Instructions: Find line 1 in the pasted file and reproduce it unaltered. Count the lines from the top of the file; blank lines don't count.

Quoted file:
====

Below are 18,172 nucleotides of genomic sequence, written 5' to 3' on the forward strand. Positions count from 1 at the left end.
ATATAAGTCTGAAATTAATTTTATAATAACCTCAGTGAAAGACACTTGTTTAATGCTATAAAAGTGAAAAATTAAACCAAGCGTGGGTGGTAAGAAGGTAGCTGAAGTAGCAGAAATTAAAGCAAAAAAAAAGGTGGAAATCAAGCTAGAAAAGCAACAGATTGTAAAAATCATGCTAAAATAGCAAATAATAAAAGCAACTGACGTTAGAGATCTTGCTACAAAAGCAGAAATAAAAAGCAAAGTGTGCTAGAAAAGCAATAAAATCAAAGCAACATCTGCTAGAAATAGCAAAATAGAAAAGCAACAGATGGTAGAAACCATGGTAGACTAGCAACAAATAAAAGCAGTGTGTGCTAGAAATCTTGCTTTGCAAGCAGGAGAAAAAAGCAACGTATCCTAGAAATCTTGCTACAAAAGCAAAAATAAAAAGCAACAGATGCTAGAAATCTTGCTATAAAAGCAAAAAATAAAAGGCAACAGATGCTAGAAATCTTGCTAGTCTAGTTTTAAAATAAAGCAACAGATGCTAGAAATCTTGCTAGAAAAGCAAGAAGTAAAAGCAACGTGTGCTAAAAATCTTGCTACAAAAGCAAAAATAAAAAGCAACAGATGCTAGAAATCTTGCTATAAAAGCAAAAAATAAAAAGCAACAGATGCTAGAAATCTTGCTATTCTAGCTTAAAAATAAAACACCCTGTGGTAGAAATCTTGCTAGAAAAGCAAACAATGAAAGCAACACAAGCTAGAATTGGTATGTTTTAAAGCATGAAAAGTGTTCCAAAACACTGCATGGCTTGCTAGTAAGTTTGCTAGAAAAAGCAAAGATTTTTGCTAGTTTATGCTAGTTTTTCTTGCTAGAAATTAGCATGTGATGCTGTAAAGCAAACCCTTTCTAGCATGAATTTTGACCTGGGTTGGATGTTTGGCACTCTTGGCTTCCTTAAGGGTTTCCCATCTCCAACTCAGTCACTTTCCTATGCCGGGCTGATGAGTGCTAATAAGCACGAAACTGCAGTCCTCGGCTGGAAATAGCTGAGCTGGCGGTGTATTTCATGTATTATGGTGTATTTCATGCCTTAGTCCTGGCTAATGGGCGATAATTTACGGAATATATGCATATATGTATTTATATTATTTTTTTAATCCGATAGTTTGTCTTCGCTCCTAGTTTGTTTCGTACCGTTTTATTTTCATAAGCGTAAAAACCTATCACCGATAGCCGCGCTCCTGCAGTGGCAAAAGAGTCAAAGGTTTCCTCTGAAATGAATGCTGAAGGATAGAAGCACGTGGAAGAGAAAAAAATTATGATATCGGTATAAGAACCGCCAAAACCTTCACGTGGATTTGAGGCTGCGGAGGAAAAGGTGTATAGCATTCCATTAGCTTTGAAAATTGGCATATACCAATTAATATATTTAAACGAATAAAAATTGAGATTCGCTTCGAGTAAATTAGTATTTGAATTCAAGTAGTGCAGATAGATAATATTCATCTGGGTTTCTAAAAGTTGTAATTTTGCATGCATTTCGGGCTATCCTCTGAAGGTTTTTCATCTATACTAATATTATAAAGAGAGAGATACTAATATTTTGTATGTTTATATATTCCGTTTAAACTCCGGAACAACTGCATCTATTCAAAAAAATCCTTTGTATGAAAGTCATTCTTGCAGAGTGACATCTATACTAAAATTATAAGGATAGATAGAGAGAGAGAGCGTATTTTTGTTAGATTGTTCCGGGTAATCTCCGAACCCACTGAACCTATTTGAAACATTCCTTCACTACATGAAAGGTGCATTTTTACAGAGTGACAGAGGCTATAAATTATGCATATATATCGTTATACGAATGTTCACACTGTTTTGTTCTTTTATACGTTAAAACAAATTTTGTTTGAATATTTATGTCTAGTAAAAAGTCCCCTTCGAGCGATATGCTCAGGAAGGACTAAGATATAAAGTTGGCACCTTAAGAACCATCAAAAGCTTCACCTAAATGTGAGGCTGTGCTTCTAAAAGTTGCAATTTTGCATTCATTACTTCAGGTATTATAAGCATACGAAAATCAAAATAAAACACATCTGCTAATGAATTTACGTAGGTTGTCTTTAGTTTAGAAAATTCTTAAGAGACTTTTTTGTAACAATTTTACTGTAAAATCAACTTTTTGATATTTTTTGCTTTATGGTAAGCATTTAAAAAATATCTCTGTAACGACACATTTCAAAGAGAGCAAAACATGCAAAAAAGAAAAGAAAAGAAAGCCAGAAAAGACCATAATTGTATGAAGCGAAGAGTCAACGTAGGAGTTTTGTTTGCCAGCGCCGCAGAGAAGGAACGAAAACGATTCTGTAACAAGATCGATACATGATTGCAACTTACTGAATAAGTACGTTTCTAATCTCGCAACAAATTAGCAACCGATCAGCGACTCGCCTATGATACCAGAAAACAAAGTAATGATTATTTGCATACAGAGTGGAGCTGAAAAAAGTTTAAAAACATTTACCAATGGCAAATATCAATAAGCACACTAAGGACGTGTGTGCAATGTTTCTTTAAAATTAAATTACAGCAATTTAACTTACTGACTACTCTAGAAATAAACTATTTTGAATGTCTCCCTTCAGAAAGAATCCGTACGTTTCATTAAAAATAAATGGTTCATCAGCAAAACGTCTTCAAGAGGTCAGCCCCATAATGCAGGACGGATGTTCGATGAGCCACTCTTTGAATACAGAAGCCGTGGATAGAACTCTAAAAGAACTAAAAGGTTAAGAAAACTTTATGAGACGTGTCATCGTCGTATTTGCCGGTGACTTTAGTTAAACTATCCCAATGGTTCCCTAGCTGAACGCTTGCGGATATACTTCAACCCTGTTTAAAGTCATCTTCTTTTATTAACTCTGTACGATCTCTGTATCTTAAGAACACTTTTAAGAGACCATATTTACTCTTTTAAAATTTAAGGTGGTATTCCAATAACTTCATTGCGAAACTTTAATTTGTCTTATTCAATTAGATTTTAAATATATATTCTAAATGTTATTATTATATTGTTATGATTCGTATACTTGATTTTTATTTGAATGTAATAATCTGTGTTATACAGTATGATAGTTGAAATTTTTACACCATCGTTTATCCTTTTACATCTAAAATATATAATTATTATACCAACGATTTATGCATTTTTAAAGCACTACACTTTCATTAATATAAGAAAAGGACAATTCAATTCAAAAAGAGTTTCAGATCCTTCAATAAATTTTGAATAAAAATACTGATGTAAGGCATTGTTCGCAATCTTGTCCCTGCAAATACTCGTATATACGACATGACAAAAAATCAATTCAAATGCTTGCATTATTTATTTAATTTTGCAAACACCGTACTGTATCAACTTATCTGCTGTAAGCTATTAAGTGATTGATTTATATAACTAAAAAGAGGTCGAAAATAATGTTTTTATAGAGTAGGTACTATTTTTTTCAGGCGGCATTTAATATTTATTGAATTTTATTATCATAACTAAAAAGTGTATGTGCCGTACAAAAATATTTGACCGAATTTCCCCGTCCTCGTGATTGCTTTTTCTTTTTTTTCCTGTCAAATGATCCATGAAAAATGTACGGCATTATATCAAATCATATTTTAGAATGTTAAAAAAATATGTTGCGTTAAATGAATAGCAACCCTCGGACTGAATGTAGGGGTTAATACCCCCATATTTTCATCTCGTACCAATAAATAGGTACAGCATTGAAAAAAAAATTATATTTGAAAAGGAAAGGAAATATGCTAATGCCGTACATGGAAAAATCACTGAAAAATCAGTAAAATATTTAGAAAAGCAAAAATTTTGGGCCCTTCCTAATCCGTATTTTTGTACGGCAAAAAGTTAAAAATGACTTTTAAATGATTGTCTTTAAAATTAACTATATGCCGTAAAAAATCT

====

Below are 18,172 nucleotides of genomic sequence, written 5' to 3' on the forward strand. Positions count from 1 at the left end.